The Yellow-nosed Cotton Rat sure won’t win a contest for the most interesting name, but it is descriptive. A resident of the Santa Rita Mountains south of Tucson, from oak to pine vegetation, it is active all year round.
Unlike most mammals, this rodent does not have a difference in coloring between male and females. There are actually quite small, and can be confused with a vole. Like many desert creatures, they obtain moisture from the plants they eat. This being the case, they depend mostly on grass and succulents for food, occasionally munching on cactus fruits.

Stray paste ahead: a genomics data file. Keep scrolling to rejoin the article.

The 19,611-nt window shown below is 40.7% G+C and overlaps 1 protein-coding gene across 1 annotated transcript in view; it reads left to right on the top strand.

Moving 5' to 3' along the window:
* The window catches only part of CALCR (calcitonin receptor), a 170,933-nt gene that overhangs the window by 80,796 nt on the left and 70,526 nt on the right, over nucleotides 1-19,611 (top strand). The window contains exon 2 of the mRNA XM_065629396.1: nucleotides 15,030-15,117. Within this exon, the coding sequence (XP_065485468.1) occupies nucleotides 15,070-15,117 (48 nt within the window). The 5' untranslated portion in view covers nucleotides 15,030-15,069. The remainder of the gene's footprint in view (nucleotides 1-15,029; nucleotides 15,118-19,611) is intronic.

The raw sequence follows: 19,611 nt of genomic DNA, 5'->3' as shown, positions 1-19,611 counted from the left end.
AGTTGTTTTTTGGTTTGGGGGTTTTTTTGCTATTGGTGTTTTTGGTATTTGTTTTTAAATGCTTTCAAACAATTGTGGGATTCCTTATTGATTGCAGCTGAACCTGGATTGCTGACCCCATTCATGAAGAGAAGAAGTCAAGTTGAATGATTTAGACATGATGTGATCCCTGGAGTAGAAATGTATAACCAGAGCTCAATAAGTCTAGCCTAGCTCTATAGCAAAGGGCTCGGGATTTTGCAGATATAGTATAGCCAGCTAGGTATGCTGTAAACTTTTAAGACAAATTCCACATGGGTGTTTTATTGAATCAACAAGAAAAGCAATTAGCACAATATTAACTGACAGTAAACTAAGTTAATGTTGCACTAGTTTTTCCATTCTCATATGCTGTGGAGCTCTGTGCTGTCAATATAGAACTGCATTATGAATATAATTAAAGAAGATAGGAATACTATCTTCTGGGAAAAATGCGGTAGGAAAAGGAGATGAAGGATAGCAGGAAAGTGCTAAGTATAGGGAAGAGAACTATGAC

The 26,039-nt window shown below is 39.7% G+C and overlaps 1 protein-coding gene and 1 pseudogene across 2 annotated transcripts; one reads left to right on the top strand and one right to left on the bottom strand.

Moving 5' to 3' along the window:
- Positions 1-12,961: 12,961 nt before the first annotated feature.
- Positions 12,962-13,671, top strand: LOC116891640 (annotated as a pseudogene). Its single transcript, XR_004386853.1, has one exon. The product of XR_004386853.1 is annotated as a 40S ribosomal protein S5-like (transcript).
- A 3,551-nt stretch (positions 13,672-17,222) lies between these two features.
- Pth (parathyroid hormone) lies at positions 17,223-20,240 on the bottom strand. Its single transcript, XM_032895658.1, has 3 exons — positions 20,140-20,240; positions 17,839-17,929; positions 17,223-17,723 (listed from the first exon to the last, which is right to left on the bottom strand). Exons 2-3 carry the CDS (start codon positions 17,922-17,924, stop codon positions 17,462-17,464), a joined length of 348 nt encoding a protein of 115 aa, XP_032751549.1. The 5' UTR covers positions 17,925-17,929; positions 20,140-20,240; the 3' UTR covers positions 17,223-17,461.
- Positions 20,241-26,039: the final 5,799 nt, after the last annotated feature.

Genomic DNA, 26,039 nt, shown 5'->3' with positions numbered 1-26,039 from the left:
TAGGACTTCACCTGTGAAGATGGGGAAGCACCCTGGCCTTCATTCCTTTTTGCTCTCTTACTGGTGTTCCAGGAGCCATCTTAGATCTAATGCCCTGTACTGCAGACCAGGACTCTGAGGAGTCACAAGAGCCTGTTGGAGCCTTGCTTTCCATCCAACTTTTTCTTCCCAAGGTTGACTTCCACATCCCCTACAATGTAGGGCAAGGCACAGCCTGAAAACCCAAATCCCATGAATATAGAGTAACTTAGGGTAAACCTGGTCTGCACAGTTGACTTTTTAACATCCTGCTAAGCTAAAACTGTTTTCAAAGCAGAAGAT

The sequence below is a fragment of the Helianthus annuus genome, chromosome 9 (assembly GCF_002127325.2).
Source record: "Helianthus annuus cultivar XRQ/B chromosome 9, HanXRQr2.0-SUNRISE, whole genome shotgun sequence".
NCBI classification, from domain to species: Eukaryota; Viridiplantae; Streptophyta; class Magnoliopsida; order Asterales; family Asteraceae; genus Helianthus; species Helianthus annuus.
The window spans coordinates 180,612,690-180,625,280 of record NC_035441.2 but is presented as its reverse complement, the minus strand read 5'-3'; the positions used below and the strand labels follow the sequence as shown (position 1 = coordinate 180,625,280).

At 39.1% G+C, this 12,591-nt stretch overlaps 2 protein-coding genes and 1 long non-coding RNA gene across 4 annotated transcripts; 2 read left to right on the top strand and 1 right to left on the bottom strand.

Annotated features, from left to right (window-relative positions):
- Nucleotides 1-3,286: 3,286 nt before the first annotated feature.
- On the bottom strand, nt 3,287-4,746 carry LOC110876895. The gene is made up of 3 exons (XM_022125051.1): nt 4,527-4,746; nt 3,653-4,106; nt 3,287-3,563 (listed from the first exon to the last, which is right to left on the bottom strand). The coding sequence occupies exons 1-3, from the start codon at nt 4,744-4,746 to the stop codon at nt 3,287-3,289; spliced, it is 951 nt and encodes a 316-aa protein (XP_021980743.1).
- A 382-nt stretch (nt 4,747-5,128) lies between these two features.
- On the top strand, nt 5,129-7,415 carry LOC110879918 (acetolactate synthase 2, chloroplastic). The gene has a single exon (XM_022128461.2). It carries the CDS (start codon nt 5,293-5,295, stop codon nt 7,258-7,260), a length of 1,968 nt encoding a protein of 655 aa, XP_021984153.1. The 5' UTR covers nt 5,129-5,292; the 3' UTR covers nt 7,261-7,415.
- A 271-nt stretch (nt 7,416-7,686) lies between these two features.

The Yellow-nosed Cotton Rat can reproduce at any time of year. Unlike other rats, their young are not born helpless and blind, and get around quite well right after birth. There are about 2 to 6 pups born at a time.
Reference: The Nature of Madera Canyon by Douglas W. Moore, Friends of Madera, 1999; azgfd.gov